Here’s How Much Past Social Security Increases Have Actually Helped Retirees
After months of being hammered by inflation, retirees have some relief on the way. The Social Security Administration (SSA) recently announced a benefits increase of 8.7%. It’s the biggest “raise” for Social Security recipients in over 40 years.
But just how excited should seniors be about the upcoming cost-of-living adjustment (COLA)? Maybe not as much as you’d expect. Here’s how much past Social Security increases have actually helped retirees.
A mixed bag
SSA began determining annual COLAs in 1975. However, the adjustments were applied in June of each year through 1982. Beginning in 1983, the COLAs were effective in December with Social Security checks increasing in January of the following year.
We can determine how much a Social Security increase announced in a given year helped retirees by comparing it against the change in inflation during the subsequent year. The difference between the COLA and the inflation change in the next year provides a net effect of the adjustment. If the net effect is positive, the COLA was enough to more than offset inflation. If the net effect is negative, the COLA wasn’t enough to offset inflation.
The following chart shows the historical Social Security COLA net effect by the year the adjustment was announced, beginning in 1983 and going through 2021. (Note: The inflation level for 2022 was estimated based on the first three quarters of the year.)
During this period, there were 19 years when the COLA announced was more than enough to offset inflation in the subsequent year. However, there were 20 years when the COLA wasn’t enough to offset inflation in the subsequent year. (You won’t be able to see some of these on the chart because the negative effect was very small.)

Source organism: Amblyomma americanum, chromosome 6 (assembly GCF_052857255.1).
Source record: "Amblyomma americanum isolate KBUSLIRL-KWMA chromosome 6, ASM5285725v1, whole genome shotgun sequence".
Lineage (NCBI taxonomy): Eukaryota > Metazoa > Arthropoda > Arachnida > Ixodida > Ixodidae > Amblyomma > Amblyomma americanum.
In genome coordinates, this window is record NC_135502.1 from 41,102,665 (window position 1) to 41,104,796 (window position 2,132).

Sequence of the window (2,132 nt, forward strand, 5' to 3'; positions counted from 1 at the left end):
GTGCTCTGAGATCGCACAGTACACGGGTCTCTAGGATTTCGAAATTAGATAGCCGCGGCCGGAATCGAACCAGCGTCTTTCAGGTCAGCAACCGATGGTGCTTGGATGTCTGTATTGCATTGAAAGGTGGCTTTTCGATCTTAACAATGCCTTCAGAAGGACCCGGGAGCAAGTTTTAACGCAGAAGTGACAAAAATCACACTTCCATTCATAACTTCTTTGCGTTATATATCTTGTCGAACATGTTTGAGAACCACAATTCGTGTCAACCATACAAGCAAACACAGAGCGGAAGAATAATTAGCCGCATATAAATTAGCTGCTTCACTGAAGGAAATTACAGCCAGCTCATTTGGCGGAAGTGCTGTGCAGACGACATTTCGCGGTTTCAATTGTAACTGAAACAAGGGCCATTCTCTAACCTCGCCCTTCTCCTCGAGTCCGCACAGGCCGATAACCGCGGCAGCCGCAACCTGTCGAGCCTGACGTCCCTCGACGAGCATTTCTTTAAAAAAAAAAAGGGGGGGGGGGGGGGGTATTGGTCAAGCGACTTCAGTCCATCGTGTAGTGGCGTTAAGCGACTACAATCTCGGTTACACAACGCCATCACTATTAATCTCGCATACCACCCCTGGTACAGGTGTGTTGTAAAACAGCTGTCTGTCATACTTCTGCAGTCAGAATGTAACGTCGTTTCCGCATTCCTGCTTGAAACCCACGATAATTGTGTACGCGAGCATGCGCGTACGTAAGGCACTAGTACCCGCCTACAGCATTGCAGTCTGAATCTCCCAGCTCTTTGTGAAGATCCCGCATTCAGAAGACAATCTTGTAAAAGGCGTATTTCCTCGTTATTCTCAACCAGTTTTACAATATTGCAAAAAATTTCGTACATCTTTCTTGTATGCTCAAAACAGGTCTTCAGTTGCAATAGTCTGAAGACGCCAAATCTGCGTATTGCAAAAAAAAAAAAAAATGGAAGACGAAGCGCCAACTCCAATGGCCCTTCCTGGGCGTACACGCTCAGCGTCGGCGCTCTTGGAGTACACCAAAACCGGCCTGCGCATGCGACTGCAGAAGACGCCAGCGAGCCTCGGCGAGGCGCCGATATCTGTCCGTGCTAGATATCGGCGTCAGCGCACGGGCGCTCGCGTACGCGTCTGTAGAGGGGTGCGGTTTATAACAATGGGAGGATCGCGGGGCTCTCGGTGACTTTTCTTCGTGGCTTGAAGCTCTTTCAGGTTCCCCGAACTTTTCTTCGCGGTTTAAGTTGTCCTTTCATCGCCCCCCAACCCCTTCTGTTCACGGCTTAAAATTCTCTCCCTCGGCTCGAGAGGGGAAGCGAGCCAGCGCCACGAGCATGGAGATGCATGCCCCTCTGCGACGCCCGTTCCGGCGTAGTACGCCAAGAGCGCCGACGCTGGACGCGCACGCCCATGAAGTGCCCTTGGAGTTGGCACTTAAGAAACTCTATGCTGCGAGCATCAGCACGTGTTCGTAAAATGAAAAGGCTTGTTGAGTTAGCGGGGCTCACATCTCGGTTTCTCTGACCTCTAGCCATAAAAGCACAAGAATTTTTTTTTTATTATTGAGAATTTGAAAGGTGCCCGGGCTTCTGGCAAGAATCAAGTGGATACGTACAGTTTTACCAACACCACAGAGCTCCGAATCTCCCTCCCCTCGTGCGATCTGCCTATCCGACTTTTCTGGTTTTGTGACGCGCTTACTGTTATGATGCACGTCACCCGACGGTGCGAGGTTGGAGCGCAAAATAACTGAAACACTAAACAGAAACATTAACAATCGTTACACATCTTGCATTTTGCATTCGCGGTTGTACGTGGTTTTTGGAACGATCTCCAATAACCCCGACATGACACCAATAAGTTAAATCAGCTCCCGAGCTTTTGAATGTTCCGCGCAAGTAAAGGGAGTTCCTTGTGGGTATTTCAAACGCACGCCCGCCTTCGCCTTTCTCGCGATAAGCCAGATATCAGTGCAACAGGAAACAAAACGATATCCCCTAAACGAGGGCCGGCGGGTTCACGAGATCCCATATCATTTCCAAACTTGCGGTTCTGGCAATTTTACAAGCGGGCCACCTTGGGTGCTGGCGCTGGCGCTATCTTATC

Sometimes, the annual Social Security increase really helped retirees. For example, in 2008, the SSA announced a COLA of 5.8%. But in 2009, inflation declined by 0.67% as measured by the Consumer Price Index for Urban Wage Earners and Clerical Workers (CPI-W) — the metric used to calculate COLAs.
However, there were several years when the COLA wasn’t nearly enough to protect Social Security benefits from being eroded by inflation. As a case in point, the COLA announced in 2020 (and that began showing up in retirees’ benefit checks in 2021) was 1.3%. Inflation, though, rose nearly 5.3% in 2021.
It’s likely that the net effect of Social Security COLAs for retirees could be even worse than what the above chart depicts. As previously mentioned, the SSA uses the CPI-W to measure inflation. However, this metric isn’t designed to specifically evaluate the price changes incurred by seniors.
Another inflation metric called the Consumer Price Index for the Elderly (CPI-E) has been proposed for calculating COLAs. The CPI-E tends to increase at a faster rate than the CPI-W. This implies that inflation actually hits retirees harder than current Social Security COLA calculations estimate.
Looking on the bright side
I haven’t intended to rain on retirees’ parade after the celebration of a huge Social Security increase. But it’s important to understand that the COLAs haven’t been enough to preserve buying power throughout much of the past few decades.
Looking on the bright side, though, there are reasons for those receiving Social Security retirement benefits to be at least somewhat optimistic. For one thing, Medicare Part B premiums will be lower in 2023.
There’s also a real possibility that inflation could moderate next year. The Federal Reserve is doggedly committed to raising interest rates with the goal of curbing inflation. Some experts predict that inflation will indeed fall in 2023.
Morningstar, for example, thinks that the combination of the Fed’s moves and the resolution of supply chain issues will cause inflation to return to normal levels next year and beyond. If the financial services company is right, the net effect of the big Social Security COLA on the way for retirees should be quite positive.
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